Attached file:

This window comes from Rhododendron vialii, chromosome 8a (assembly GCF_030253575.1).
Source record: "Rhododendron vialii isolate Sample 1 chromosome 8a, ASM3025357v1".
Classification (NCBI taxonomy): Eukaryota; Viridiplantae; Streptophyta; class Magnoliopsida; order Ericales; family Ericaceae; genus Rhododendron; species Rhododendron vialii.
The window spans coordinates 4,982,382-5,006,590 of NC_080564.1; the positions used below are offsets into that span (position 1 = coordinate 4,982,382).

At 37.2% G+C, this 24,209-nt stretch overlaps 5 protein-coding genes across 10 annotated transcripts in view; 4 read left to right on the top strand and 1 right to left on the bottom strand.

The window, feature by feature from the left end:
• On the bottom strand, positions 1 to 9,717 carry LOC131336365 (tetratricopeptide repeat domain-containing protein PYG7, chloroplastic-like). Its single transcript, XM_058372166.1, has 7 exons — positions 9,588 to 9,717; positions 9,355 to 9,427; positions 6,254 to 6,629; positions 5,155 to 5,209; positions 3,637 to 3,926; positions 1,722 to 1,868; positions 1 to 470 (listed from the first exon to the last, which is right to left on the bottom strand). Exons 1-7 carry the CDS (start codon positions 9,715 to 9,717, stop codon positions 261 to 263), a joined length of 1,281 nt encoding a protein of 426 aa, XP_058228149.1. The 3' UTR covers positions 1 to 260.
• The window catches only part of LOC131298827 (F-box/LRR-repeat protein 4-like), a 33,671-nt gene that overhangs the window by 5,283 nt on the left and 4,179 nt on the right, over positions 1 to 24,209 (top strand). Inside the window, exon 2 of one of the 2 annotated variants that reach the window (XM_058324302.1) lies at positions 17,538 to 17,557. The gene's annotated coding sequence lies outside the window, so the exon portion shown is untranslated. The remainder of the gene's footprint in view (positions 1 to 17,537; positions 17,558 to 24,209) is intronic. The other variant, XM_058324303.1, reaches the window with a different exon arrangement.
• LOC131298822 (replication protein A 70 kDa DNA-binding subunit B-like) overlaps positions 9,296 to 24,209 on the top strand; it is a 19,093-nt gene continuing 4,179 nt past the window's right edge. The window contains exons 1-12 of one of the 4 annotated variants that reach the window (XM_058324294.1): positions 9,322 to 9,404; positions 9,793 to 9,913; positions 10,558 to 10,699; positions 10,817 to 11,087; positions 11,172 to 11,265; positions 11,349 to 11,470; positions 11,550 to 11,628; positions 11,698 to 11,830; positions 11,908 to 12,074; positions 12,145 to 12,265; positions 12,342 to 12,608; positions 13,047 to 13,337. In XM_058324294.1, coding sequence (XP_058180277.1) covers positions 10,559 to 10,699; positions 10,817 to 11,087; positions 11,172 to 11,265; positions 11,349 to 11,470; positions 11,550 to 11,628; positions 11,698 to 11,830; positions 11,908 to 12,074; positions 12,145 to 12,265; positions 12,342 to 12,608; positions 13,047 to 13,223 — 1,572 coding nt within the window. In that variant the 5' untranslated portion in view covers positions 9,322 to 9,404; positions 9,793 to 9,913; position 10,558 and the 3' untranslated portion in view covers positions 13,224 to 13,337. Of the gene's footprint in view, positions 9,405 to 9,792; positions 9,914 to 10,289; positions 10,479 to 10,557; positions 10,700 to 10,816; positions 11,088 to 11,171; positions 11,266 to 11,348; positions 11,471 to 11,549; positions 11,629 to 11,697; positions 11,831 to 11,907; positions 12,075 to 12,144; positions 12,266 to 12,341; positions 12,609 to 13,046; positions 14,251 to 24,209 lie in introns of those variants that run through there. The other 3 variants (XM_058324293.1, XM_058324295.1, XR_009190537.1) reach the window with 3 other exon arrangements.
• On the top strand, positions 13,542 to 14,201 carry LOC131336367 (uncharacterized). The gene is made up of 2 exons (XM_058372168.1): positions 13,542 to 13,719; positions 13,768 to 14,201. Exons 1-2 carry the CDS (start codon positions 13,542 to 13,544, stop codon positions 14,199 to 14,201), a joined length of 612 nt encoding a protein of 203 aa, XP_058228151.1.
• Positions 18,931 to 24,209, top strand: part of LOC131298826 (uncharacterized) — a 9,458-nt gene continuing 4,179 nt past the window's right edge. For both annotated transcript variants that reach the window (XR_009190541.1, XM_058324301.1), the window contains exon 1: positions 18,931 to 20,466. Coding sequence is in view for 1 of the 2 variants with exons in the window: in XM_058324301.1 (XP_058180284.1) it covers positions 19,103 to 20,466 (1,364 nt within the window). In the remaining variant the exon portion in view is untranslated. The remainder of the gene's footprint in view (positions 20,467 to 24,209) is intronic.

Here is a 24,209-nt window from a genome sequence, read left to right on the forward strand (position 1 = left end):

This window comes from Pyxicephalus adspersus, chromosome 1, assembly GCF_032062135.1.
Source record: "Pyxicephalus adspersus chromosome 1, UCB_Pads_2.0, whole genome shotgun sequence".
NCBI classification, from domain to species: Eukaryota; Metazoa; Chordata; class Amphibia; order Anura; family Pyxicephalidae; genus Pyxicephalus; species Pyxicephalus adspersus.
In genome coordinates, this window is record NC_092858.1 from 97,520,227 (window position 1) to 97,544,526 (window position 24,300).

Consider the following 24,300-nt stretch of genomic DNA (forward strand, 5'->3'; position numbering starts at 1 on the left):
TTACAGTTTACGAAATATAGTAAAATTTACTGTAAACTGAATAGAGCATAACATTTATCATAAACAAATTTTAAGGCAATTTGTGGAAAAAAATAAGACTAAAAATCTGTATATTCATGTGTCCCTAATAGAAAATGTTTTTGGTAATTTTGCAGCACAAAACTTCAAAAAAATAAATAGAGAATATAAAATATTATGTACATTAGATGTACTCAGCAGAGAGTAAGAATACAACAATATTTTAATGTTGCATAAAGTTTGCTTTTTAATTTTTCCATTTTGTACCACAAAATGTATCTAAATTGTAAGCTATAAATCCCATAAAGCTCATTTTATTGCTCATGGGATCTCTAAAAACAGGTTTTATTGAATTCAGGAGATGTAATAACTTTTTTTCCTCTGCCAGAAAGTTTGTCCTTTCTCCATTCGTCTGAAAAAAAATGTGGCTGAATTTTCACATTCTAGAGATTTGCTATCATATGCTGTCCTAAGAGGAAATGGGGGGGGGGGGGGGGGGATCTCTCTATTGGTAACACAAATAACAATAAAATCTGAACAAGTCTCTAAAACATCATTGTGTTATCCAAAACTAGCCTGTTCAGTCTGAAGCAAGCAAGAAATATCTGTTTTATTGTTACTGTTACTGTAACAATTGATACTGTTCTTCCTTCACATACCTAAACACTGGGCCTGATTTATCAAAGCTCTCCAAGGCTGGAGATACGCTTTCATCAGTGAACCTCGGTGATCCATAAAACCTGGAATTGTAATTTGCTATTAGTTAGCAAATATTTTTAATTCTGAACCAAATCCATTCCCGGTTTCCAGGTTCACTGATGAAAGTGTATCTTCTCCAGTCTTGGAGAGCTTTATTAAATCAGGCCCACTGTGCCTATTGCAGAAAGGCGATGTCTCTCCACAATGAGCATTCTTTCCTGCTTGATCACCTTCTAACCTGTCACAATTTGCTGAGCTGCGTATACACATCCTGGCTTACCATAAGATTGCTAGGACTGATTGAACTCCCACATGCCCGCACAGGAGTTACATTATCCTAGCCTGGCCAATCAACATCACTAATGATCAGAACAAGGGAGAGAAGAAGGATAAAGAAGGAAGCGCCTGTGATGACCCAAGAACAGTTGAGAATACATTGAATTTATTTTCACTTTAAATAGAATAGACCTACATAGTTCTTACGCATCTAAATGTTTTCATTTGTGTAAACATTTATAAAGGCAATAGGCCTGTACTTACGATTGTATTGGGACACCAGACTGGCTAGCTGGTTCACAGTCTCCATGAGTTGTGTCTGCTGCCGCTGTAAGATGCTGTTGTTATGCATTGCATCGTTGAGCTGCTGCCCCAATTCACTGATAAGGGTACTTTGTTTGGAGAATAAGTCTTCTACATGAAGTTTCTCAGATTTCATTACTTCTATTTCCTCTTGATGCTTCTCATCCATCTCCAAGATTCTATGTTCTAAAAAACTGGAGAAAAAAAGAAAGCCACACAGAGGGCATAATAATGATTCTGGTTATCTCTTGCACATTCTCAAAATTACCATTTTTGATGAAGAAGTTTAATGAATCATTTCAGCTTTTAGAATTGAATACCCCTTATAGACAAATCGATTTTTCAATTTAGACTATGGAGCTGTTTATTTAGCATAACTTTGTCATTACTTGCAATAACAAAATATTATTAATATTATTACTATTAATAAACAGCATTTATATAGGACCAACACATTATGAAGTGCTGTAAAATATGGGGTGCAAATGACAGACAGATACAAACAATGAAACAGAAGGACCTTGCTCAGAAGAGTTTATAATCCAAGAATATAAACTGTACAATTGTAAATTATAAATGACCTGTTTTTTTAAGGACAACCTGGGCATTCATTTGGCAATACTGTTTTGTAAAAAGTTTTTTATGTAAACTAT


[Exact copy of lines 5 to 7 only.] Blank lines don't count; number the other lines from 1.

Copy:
At 37.2% G+C, this 24,209-nt stretch overlaps 5 protein-coding genes across 10 annotated transcripts in view; 4 read left to right on the top strand and 1 right to left on the bottom strand.

The window, feature by feature from the left end:
• On the bottom strand, positions 1 to 9,717 carry LOC131336365 (tetratricopeptide repeat domain-containing protein PYG7, chloroplastic-like). Its single transcript, XM_058372166.1, has 7 exons — positions 9,588 to 9,717; positions 9,355 to 9,427; positions 6,254 to 6,629; positions 5,155 to 5,209; positions 3,637 to 3,926; positions 1,722 to 1,868; positions 1 to 470 (listed from the first exon to the last, which is right to left on the bottom strand). Exons 1-7 carry the CDS (start codon positions 9,715 to 9,717, stop codon positions 261 to 263), a joined length of 1,281 nt encoding a protein of 426 aa, XP_058228149.1. The 3' UTR covers positions 1 to 260.